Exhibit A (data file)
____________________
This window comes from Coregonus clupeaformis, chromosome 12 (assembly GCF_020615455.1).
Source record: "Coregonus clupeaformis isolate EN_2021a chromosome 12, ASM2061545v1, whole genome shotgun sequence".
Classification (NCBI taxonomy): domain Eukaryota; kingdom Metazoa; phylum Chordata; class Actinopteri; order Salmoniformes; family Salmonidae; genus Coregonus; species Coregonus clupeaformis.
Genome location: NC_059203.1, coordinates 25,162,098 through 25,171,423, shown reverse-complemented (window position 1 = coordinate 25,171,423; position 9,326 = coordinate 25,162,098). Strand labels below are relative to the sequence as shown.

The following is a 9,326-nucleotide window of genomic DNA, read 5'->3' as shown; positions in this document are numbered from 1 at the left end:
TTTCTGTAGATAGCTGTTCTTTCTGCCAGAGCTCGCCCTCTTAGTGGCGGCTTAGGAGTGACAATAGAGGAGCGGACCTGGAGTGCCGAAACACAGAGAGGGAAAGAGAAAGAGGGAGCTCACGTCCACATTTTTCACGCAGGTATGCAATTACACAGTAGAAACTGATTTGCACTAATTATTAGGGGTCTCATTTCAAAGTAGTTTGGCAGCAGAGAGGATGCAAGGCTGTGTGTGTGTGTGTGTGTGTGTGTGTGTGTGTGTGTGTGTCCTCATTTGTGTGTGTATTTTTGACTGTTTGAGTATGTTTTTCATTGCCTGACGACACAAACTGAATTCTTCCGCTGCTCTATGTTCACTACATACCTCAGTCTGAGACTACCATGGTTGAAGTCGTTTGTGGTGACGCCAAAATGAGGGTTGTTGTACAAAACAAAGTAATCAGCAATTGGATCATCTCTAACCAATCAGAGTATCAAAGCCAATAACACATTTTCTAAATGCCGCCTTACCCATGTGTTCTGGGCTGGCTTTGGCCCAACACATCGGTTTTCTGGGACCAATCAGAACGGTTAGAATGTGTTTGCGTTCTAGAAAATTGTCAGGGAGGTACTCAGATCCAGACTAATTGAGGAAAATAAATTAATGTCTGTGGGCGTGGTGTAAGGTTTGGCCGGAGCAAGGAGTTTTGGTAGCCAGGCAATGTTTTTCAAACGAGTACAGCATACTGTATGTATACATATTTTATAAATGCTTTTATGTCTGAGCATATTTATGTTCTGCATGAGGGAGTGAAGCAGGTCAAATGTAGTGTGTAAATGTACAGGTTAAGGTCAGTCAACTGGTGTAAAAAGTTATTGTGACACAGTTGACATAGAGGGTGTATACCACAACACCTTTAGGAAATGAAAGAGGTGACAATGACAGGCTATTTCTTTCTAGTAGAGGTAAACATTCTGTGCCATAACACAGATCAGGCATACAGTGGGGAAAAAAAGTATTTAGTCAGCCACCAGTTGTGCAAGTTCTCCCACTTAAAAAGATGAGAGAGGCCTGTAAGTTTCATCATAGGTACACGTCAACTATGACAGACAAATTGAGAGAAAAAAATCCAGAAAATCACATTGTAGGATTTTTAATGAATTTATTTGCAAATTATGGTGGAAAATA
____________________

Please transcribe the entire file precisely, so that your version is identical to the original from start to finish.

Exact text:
This window comes from Coregonus clupeaformis, chromosome 12 (assembly GCF_020615455.1).
Source record: "Coregonus clupeaformis isolate EN_2021a chromosome 12, ASM2061545v1, whole genome shotgun sequence".
Classification (NCBI taxonomy): domain Eukaryota; kingdom Metazoa; phylum Chordata; class Actinopteri; order Salmoniformes; family Salmonidae; genus Coregonus; species Coregonus clupeaformis.
Genome location: NC_059203.1, coordinates 25,162,098 through 25,171,423, shown reverse-complemented (window position 1 = coordinate 25,171,423; position 9,326 = coordinate 25,162,098). Strand labels below are relative to the sequence as shown.

The following is a 9,326-nucleotide window of genomic DNA, read 5'->3' as shown; positions in this document are numbered from 1 at the left end:
TTTCTGTAGATAGCTGTTCTTTCTGCCAGAGCTCGCCCTCTTAGTGGCGGCTTAGGAGTGACAATAGAGGAGCGGACCTGGAGTGCCGAAACACAGAGAGGGAAAGAGAAAGAGGGAGCTCACGTCCACATTTTTCACGCAGGTATGCAATTACACAGTAGAAACTGATTTGCACTAATTATTAGGGGTCTCATTTCAAAGTAGTTTGGCAGCAGAGAGGATGCAAGGCTGTGTGTGTGTGTGTGTGTGTGTGTGTGTGTGTGTGTGTGTCCTCATTTGTGTGTGTATTTTTGACTGTTTGAGTATGTTTTTCATTGCCTGACGACACAAACTGAATTCTTCCGCTGCTCTATGTTCACTACATACCTCAGTCTGAGACTACCATGGTTGAAGTCGTTTGTGGTGACGCCAAAATGAGGGTTGTTGTACAAAACAAAGTAATCAGCAATTGGATCATCTCTAACCAATCAGAGTATCAAAGCCAATAACACATTTTCTAAATGCCGCCTTACCCATGTGTTCTGGGCTGGCTTTGGCCCAACACATCGGTTTTCTGGGACCAATCAGAACGGTTAGAATGTGTTTGCGTTCTAGAAAATTGTCAGGGAGGTACTCAGATCCAGACTAATTGAGGAAAATAAATTAATGTCTGTGGGCGTGGTGTAAGGTTTGGCCGGAGCAAGGAGTTTTGGTAGCCAGGCAATGTTTTTCAAACGAGTACAGCATACTGTATGTATACATATTTTATAAATGCTTTTATGTCTGAGCATATTTATGTTCTGCATGAGGGAGTGAAGCAGGTCAAATGTAGTGTGTAAATGTACAGGTTAAGGTCAGTCAACTGGTGTAAAAAGTTATTGTGACACAGTTGACATAGAGGGTGTATACCACAACACCTTTAGGAAATGAAAGAGGTGACAATGACAGGCTATTTCTTTCTAGTAGAGGTAAACATTCTGTGCCATAACACAGATCAGGCATACAGTGGGGAAAAAAAGTATTTAGTCAGCCACCAGTTGTGCAAGTTCTCCCACTTAAAAAGATGAGAGAGGCCTGTAAGTTTCATCATAGGTACACGTCAACTATGACAGACAAATTGAGAGAAAAAAATCCAGAAAATCACATTGTAGGATTTTTAATGAATTTATTTGCAAATTATGGTGGAAAATA